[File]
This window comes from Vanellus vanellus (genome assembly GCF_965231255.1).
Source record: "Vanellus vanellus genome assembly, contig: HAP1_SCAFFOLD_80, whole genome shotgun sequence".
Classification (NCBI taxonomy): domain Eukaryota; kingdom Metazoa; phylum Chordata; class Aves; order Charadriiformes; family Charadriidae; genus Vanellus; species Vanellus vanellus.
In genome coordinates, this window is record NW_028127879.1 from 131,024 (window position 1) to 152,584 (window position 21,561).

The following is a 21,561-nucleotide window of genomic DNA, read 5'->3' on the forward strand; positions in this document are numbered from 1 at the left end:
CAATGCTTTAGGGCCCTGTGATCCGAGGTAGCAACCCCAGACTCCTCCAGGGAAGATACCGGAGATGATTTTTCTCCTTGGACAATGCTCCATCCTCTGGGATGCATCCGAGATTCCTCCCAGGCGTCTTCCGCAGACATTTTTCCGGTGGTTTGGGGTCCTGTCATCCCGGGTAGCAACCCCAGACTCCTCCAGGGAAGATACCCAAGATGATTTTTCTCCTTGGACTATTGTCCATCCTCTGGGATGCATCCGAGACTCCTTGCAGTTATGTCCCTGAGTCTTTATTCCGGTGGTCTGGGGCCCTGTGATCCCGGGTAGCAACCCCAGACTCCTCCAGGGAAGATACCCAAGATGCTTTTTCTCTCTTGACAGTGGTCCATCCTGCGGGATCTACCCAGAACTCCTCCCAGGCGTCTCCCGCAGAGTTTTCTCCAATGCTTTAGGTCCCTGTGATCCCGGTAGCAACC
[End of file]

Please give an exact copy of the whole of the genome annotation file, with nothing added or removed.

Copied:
This window comes from Vanellus vanellus (genome assembly GCF_965231255.1).
Source record: "Vanellus vanellus genome assembly, contig: HAP1_SCAFFOLD_80, whole genome shotgun sequence".
Classification (NCBI taxonomy): domain Eukaryota; kingdom Metazoa; phylum Chordata; class Aves; order Charadriiformes; family Charadriidae; genus Vanellus; species Vanellus vanellus.
In genome coordinates, this window is record NW_028127879.1 from 131,024 (window position 1) to 152,584 (window position 21,561).

The following is a 21,561-nucleotide window of genomic DNA, read 5'->3' on the forward strand; positions in this document are numbered from 1 at the left end:
CAATGCTTTAGGGCCCTGTGATCCGAGGTAGCAACCCCAGACTCCTCCAGGGAAGATACCGGAGATGATTTTTCTCCTTGGACAATGCTCCATCCTCTGGGATGCATCCGAGATTCCTCCCAGGCGTCTTCCGCAGACATTTTTCCGGTGGTTTGGGGTCCTGTCATCCCGGGTAGCAACCCCAGACTCCTCCAGGGAAGATACCCAAGATGATTTTTCTCCTTGGACTATTGTCCATCCTCTGGGATGCATCCGAGACTCCTTGCAGTTATGTCCCTGAGTCTTTATTCCGGTGGTCTGGGGCCCTGTGATCCCGGGTAGCAACCCCAGACTCCTCCAGGGAAGATACCCAAGATGCTTTTTCTCTCTTGACAGTGGTCCATCCTGCGGGATCTACCCAGAACTCCTCCCAGGCGTCTCCCGCAGAGTTTTCTCCAATGCTTTAGGTCCCTGTGATCCCGGTAGCAACC